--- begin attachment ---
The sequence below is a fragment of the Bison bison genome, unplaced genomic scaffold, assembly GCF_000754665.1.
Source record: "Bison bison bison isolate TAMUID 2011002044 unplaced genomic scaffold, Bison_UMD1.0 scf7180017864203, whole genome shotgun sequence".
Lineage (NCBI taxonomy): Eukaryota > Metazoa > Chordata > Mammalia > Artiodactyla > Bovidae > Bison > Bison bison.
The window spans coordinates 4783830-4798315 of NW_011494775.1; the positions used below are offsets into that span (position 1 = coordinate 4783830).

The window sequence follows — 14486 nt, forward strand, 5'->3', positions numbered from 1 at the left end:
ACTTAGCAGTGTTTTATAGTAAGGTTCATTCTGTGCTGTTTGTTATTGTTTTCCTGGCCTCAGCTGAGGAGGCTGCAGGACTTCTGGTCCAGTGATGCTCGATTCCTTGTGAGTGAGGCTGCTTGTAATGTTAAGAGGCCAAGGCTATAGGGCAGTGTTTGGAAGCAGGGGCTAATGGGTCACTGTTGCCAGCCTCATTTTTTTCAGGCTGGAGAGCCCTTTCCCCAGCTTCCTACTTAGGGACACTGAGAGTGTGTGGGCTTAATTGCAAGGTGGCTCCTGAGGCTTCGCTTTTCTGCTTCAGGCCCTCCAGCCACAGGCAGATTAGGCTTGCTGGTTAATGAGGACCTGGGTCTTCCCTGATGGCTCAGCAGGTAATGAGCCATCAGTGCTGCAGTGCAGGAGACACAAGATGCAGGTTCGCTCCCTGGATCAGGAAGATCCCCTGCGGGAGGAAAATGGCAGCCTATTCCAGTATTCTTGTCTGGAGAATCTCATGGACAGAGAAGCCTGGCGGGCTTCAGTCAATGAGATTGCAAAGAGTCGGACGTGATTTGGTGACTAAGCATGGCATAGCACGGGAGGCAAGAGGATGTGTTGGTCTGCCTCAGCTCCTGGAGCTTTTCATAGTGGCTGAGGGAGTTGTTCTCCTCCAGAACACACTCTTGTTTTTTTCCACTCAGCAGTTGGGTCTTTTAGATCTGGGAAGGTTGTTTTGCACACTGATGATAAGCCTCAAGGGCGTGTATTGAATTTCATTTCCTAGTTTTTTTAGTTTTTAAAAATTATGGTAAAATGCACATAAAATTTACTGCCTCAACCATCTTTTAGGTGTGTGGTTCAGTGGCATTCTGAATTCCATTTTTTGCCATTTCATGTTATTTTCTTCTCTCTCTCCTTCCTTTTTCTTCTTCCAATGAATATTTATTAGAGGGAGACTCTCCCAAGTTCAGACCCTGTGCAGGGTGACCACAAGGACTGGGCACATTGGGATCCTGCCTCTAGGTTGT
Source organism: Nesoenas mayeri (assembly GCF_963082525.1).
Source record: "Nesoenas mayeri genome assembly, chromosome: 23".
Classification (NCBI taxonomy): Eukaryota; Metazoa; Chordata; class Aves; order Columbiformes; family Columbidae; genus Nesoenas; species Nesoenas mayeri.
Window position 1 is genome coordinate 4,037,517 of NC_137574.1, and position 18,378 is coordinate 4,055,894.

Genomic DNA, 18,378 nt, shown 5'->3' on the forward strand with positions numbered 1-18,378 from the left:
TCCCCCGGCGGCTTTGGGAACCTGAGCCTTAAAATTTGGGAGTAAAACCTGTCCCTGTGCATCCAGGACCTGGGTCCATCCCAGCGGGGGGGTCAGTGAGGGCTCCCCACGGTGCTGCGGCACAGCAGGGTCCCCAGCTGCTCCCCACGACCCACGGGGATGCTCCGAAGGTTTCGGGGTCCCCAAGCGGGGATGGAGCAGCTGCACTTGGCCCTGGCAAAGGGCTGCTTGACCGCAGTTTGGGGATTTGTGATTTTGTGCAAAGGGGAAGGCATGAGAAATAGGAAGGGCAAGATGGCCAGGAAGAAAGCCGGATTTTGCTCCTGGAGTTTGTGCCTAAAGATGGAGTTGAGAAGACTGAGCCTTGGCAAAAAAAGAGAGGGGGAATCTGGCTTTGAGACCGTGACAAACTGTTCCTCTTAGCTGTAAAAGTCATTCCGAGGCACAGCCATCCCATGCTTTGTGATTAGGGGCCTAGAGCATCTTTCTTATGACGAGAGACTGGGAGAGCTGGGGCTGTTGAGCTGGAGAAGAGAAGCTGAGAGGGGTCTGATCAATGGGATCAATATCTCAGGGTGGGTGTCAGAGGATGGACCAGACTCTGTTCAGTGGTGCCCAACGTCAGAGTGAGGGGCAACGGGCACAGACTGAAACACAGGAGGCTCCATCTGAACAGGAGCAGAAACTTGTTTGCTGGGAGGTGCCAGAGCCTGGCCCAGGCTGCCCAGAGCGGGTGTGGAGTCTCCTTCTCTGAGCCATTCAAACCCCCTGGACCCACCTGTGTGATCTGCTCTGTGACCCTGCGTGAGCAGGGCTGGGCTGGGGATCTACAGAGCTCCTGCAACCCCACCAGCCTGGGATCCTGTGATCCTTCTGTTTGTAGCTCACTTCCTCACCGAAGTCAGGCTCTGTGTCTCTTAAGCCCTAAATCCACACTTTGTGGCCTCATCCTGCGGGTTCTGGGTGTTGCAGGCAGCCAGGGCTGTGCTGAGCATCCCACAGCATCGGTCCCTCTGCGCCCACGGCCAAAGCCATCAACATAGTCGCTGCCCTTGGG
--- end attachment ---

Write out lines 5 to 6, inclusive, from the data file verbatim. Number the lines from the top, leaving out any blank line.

The window sequence follows — 14486 nt, forward strand, 5'->3', positions numbered from 1 at the left end:
ACTTAGCAGTGTTTTATAGTAAGGTTCATTCTGTGCTGTTTGTTATTGTTTTCCTGGCCTCAGCTGAGGAGGCTGCAGGACTTCTGGTCCAGTGATGCTCGATTCCTTGTGAGTGAGGCTGCTTGTAATGTTAAGAGGCCAAGGCTATAGGGCAGTGTTTGGAAGCAGGGGCTAATGGGTCACTGTTGCCAGCCTCATTTTTTTCAGGCTGGAGAGCCCTTTCCCCAGCTTCCTACTTAGGGACACTGAGAGTGTGTGGGCTTAATTGCAAGGTGGCTCCTGAGGCTTCGCTTTTCTGCTTCAGGCCCTCCAGCCACAGGCAGATTAGGCTTGCTGGTTAATGAGGACCTGGGTCTTCCCTGATGGCTCAGCAGGTAATGAGCCATCAGTGCTGCAGTGCAGGAGACACAAGATGCAGGTTCGCTCCCTGGATCAGGAAGATCCCCTGCGGGAGGAAAATGGCAGCCTATTCCAGTATTCTTGTCTGGAGAATCTCATGGACAGAGAAGCCTGGCGGGCTTCAGTCAATGAGATTGCAAAGAGTCGGACGTGATTTGGTGACTAAGCATGGCATAGCACGGGAGGCAAGAGGATGTGTTGGTCTGCCTCAGCTCCTGGAGCTTTTCATAGTGGCTGAGGGAGTTGTTCTCCTCCAGAACACACTCTTGTTTTTTTCCACTCAGCAGTTGGGTCTTTTAGATCTGGGAAGGTTGTTTTGCACACTGATGATAAGCCTCAAGGGCGTGTATTGAATTTCATTTCCTAGTTTTTTTAGTTTTTAAAAATTATGGTAAAATGCACATAAAATTTACTGCCTCAACCATCTTTTAGGTGTGTGGTTCAGTGGCATTCTGAATTCCATTTTTTGCCATTTCATGTTATTTTCTTCTCTCTCTCCTTCCTTTTTCTTCTTCCAATGAATATTTATTAGAGGGAGACTCTCCCAAGTTCAGACCCTGTGCAGGGTGACCACAAGGACTGGGCACATTGGGATCCTGCCTCTAGGTTGT